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Honorable in Business 

“Leadership is a potent combination of strategy and character.  But if you must be without one, be without the strategy.”

Norman Schwarzkopf

Honorable in Business

Business has a bad reputation.

“It’s just business” is often code for “I’ll take what’s mine, and the devil can take the rest.”  The villain of many Hollywood movies is often a sinister CEO or shadowy cabal of wealthy businesspeople manipulating the world for their own selfish benefit.  Profit is almost as dirty a word as capitalism.

Unfortunately, being honorable isn’t a prerequisite of business.  You can make a lot of money without factoring honor anywhere into the equation.

Why Be Honorable in Business

If you want to develop and maintain long-term business relationships, honor will probably need to be central to how you operate.

In business, how people judge your character is critical to sustainable success because it is the basis of trust and credibility.  Both of these essential assets can be destroyed by actions that are or are perceived to be unethical.  Thus, successful executives must be concerned with both their character and their reputation.

Abraham Lincoln described character as the tree and reputation as the shadow.  Your character is what you really are; your reputation is what people think of you.

Thus, your reputation is purely a function of perceptions (i.e., do people think your intentions and actions are honorable and ethical), while your real character is determined and defined by your ultimate actions.

In addition, living by an honor code helps avoid feeling burned when a deal goes sour.

With this framework in mind, the process of accepting a bad outcome is much easier.  With a clear perspective on right and wrong, you can quickly identify and take the less ethical courses of action off the table, enabling you to select the best path more quickly.

How to be Honorable

First, find and live by an honor code.  James R. Otteson’s author of Honorable Business: A Framework for Business in a Just and Humane Society, suggests these five principles:

  1. You are always morally responsible for your actions.
  2. You should refrain from using coercion and the threat of injury.
  3. You should refrain from fraud, deception, and unjust exploitation.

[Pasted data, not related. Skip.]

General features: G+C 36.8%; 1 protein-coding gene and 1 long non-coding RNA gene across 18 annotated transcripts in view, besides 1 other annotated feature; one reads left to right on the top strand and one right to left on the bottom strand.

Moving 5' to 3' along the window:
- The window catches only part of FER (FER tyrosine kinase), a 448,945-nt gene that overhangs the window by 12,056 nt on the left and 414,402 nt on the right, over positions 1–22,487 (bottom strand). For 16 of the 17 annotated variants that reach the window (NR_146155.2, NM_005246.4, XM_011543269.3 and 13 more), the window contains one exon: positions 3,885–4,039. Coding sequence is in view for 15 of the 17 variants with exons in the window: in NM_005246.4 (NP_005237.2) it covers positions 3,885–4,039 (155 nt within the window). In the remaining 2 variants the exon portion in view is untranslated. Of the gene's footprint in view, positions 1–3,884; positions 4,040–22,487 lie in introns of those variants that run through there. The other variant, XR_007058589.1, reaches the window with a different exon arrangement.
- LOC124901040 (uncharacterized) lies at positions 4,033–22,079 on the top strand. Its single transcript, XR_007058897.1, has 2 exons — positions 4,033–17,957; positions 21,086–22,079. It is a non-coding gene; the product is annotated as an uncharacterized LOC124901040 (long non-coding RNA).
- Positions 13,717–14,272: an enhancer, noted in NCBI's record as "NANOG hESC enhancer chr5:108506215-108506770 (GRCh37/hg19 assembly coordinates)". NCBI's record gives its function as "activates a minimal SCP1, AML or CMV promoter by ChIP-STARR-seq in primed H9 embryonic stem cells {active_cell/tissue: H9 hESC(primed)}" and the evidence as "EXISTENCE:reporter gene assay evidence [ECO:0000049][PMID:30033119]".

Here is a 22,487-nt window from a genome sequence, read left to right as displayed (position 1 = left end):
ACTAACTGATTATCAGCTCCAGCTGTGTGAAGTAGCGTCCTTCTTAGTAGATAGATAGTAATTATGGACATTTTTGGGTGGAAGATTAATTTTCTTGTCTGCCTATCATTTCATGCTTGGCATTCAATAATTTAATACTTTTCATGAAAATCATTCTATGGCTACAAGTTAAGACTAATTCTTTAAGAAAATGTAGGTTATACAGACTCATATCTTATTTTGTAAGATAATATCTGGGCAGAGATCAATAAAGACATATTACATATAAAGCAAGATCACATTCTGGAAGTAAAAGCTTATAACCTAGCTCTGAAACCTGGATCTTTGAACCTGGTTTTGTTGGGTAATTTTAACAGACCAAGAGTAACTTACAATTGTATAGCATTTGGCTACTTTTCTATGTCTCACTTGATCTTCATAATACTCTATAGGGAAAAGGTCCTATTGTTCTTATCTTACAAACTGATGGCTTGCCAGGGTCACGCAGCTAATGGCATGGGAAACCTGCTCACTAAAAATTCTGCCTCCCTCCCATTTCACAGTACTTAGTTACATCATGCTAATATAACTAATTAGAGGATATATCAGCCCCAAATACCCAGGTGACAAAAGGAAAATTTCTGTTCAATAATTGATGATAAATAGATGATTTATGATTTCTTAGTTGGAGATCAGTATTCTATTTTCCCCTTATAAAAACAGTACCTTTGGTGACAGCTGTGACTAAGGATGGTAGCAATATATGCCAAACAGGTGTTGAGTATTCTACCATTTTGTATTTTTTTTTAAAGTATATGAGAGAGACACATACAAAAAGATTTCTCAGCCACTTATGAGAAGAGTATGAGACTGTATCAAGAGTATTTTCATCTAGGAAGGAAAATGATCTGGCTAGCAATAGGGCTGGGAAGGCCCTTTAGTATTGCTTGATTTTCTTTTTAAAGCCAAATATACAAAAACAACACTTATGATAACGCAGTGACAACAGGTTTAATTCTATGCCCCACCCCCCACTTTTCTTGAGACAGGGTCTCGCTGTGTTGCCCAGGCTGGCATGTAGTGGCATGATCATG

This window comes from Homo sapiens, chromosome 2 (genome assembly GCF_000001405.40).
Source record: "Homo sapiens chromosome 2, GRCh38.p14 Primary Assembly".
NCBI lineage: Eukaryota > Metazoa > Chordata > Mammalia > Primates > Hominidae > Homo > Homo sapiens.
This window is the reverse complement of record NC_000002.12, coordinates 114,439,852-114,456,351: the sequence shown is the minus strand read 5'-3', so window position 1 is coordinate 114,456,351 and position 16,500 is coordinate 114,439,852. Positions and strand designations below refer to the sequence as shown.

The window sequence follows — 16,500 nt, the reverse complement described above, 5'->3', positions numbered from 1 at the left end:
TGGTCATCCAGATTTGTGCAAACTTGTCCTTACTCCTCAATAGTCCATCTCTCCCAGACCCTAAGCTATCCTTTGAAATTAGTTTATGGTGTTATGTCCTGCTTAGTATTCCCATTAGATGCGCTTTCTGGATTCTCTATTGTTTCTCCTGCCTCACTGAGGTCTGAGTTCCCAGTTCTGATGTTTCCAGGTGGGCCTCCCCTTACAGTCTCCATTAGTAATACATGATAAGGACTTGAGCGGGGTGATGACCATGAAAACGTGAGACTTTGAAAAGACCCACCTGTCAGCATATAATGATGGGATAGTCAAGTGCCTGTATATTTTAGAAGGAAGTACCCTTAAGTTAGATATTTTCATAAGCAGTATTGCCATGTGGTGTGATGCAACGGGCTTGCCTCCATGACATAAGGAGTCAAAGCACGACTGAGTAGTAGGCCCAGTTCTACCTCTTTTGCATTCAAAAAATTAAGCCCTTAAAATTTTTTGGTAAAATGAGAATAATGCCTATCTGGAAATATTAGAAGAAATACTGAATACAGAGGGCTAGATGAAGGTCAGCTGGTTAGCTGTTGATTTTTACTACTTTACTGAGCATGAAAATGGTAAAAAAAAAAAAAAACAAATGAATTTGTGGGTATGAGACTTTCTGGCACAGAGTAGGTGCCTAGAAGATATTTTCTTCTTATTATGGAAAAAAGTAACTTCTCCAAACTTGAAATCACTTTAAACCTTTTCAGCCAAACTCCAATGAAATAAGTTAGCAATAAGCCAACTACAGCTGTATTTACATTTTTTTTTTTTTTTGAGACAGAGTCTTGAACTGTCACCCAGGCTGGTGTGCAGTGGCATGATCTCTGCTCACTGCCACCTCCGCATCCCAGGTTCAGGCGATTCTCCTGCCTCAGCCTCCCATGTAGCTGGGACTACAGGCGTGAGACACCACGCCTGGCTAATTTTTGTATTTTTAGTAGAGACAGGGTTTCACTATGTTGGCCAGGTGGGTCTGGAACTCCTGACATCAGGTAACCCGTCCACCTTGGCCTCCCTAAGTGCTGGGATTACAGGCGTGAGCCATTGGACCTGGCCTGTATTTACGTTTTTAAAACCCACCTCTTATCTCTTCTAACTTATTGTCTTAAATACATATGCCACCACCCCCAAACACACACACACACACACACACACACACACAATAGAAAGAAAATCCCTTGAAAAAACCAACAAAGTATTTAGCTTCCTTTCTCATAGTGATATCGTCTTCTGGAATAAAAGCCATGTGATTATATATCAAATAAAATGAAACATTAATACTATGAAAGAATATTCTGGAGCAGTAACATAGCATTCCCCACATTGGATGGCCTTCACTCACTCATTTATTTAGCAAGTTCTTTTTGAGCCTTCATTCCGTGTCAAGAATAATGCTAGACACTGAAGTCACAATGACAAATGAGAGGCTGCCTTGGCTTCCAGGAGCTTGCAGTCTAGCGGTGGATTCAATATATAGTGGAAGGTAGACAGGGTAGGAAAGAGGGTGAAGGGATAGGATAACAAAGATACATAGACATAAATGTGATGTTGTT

4. You should treat all parties with equal respect for their autonomy and dignity.
  5. You should honor all terms of your promises and contracts, including your fiduciary responsibilities.

Second, always do what you say you’re going to do.

If you’re constantly backing out of social plans or not showing up when you said you’d help out, work on your follow-through.  Maybe you really mean it when you volunteer to help, but your actions speak louder than your intentions.

Third, care about other people.

The honorable among us really care about the people in their life.  They’re the parents who work second and third jobs to make sure their kids have enough and the friends who refuse to let their pals get behind the wheel after a night of drinking.

Honorable people show their deep love for others through their actions.  If the people in your life don’t know you’ve got their backs, it’s time to start showing them that you do.

Finally, speak the truth.

Honesty and honor go hand in hand.

So practice always telling the truth, whether it’s about your own intentions or an outside situation.  It will certainly make you uncomfortable at times, and you might be subject to other people’s anger or hurt feelings.  But ultimately, people will appreciate that you’re someone who tells it like it is instead of sugarcoating.

The Bible

Philippians 4:8 says,

Finally, brothers, whatever is true, whatever is honorable, whatever is just, whatever is pure, whatever is lovely, whatever is commendable, if there is any excellence, if there is anything worthy of praise, think about these things.

Furthermore, Isaiah 32:8 says,

An honorable man makes honorable plans; his honorable character gives him security.

Things really haven’t changed.

The regard and emphasis on being honorable today are no different than it was over 2,000-years ago.  Being honorable is essential, and it is something we need to think about and strive for.

Your reputation is all you have as a business person and entrepreneur.   It is your honor that makes this reputation secure.  Don’t squander it.